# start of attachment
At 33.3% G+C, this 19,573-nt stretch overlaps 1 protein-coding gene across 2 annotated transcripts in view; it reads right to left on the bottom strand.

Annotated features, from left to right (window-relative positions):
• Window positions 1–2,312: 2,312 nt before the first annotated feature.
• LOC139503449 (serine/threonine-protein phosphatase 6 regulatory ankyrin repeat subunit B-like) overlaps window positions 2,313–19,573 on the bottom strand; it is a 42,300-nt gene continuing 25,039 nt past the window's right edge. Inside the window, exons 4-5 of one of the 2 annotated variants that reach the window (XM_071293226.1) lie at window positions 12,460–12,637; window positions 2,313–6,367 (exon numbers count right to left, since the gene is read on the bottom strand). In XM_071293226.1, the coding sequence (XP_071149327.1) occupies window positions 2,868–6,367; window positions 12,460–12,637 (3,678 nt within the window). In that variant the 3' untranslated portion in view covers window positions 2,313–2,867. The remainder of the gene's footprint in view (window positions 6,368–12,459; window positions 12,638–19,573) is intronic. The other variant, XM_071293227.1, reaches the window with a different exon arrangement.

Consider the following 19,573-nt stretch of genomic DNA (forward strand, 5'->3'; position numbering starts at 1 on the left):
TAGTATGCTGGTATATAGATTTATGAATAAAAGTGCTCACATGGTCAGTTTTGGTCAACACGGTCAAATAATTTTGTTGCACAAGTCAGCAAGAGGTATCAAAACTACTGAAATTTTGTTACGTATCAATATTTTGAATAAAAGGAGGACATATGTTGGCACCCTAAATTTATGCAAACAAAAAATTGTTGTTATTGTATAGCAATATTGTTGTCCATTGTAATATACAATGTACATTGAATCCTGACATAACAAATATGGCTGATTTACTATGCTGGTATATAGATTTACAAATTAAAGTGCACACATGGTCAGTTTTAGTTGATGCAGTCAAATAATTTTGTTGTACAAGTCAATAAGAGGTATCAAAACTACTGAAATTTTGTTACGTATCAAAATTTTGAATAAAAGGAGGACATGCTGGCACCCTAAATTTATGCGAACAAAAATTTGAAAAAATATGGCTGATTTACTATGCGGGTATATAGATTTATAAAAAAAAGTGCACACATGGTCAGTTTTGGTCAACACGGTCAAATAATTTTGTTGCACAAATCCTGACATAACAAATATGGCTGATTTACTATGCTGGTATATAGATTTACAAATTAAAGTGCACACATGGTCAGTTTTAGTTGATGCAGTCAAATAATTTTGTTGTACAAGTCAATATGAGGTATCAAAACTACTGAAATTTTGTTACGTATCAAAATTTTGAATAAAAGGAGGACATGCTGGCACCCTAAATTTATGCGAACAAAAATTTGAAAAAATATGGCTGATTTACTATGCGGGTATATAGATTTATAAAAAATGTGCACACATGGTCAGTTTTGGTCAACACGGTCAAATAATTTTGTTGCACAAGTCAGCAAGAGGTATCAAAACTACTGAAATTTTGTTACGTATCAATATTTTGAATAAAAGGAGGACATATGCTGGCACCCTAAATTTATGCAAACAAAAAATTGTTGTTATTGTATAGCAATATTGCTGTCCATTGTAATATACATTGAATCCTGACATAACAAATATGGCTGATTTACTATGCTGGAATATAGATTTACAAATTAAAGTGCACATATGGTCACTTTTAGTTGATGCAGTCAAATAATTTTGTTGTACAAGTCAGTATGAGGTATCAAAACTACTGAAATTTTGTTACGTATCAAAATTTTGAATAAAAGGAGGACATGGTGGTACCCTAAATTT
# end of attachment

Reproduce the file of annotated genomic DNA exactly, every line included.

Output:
At 33.3% G+C, this 19,573-nt stretch overlaps 1 protein-coding gene across 2 annotated transcripts in view; it reads right to left on the bottom strand.

Annotated features, from left to right (window-relative positions):
• Window positions 1–2,312: 2,312 nt before the first annotated feature.
• LOC139503449 (serine/threonine-protein phosphatase 6 regulatory ankyrin repeat subunit B-like) overlaps window positions 2,313–19,573 on the bottom strand; it is a 42,300-nt gene continuing 25,039 nt past the window's right edge. Inside the window, exons 4-5 of one of the 2 annotated variants that reach the window (XM_071293226.1) lie at window positions 12,460–12,637; window positions 2,313–6,367 (exon numbers count right to left, since the gene is read on the bottom strand). In XM_071293226.1, the coding sequence (XP_071149327.1) occupies window positions 2,868–6,367; window positions 12,460–12,637 (3,678 nt within the window). In that variant the 3' untranslated portion in view covers window positions 2,313–2,867. The remainder of the gene's footprint in view (window positions 6,368–12,459; window positions 12,638–19,573) is intronic. The other variant, XM_071293227.1, reaches the window with a different exon arrangement.

Consider the following 19,573-nt stretch of genomic DNA (forward strand, 5'->3'; position numbering starts at 1 on the left):
TAGTATGCTGGTATATAGATTTATGAATAAAAGTGCTCACATGGTCAGTTTTGGTCAACACGGTCAAATAATTTTGTTGCACAAGTCAGCAAGAGGTATCAAAACTACTGAAATTTTGTTACGTATCAATATTTTGAATAAAAGGAGGACATATGTTGGCACCCTAAATTTATGCAAACAAAAAATTGTTGTTATTGTATAGCAATATTGTTGTCCATTGTAATATACAATGTACATTGAATCCTGACATAACAAATATGGCTGATTTACTATGCTGGTATATAGATTTACAAATTAAAGTGCACACATGGTCAGTTTTAGTTGATGCAGTCAAATAATTTTGTTGTACAAGTCAATAAGAGGTATCAAAACTACTGAAATTTTGTTACGTATCAAAATTTTGAATAAAAGGAGGACATGCTGGCACCCTAAATTTATGCGAACAAAAATTTGAAAAAATATGGCTGATTTACTATGCGGGTATATAGATTTATAAAAAAAAGTGCACACATGGTCAGTTTTGGTCAACACGGTCAAATAATTTTGTTGCACAAATCCTGACATAACAAATATGGCTGATTTACTATGCTGGTATATAGATTTACAAATTAAAGTGCACACATGGTCAGTTTTAGTTGATGCAGTCAAATAATTTTGTTGTACAAGTCAATATGAGGTATCAAAACTACTGAAATTTTGTTACGTATCAAAATTTTGAATAAAAGGAGGACATGCTGGCACCCTAAATTTATGCGAACAAAAATTTGAAAAAATATGGCTGATTTACTATGCGGGTATATAGATTTATAAAAAATGTGCACACATGGTCAGTTTTGGTCAACACGGTCAAATAATTTTGTTGCACAAGTCAGCAAGAGGTATCAAAACTACTGAAATTTTGTTACGTATCAATATTTTGAATAAAAGGAGGACATATGCTGGCACCCTAAATTTATGCAAACAAAAAATTGTTGTTATTGTATAGCAATATTGCTGTCCATTGTAATATACATTGAATCCTGACATAACAAATATGGCTGATTTACTATGCTGGAATATAGATTTACAAATTAAAGTGCACATATGGTCACTTTTAGTTGATGCAGTCAAATAATTTTGTTGTACAAGTCAGTATGAGGTATCAAAACTACTGAAATTTTGTTACGTATCAAAATTTTGAATAAAAGGAGGACATGGTGGTACCCTAAATTT